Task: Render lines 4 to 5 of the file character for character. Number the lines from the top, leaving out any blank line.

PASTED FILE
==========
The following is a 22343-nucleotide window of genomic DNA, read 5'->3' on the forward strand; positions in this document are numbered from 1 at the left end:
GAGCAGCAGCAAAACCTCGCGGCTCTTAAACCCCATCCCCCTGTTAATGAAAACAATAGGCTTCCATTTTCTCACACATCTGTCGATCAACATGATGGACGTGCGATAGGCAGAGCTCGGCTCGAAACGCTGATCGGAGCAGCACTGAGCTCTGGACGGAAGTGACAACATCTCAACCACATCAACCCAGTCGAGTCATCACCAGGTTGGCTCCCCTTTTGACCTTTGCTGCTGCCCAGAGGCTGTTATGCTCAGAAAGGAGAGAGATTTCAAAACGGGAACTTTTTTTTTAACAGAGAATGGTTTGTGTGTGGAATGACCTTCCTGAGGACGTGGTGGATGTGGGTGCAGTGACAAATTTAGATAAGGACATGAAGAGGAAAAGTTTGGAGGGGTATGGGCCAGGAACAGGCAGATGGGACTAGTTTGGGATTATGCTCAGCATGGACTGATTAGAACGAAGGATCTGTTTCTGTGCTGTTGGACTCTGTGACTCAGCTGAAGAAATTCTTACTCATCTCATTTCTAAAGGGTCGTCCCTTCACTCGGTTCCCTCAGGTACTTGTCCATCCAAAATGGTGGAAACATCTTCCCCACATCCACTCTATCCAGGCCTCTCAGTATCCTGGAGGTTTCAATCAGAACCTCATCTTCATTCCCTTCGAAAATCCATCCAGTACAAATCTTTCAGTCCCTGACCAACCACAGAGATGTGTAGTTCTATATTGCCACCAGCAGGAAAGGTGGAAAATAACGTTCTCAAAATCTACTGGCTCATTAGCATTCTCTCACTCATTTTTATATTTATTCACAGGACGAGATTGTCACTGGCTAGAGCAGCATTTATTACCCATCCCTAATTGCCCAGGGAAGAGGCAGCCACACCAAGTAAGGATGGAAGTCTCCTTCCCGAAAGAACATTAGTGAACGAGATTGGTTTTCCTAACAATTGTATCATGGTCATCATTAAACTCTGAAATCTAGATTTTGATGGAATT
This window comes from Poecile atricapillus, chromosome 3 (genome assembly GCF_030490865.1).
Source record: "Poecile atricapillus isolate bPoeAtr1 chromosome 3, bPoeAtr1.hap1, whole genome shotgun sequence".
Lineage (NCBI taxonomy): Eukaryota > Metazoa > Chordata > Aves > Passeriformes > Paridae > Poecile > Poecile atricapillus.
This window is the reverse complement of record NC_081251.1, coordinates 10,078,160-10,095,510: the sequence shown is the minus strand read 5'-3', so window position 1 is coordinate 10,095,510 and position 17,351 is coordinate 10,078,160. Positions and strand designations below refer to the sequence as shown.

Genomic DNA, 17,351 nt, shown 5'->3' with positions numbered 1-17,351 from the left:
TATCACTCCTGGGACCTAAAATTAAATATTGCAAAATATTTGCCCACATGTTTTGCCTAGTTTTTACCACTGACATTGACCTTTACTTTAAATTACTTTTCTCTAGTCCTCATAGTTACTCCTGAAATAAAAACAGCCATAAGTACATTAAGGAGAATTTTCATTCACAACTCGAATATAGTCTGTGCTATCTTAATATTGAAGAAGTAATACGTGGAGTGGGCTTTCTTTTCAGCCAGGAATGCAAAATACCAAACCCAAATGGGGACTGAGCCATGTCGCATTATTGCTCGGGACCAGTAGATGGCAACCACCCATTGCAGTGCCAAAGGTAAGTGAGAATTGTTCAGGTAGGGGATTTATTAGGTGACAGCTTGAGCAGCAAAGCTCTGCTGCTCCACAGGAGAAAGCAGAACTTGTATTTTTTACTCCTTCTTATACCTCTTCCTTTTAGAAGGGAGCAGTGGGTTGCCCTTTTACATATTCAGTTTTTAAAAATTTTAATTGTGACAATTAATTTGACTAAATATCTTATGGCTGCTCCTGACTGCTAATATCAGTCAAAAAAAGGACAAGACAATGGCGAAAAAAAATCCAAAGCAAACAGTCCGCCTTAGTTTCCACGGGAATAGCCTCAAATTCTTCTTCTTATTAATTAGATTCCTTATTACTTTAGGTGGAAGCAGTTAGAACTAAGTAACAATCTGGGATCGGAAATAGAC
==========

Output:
Source record: "Poecile atricapillus isolate bPoeAtr1 chromosome 3, bPoeAtr1.hap1, whole genome shotgun sequence".
Lineage (NCBI taxonomy): Eukaryota > Metazoa > Chordata > Aves > Passeriformes > Paridae > Poecile > Poecile atricapillus.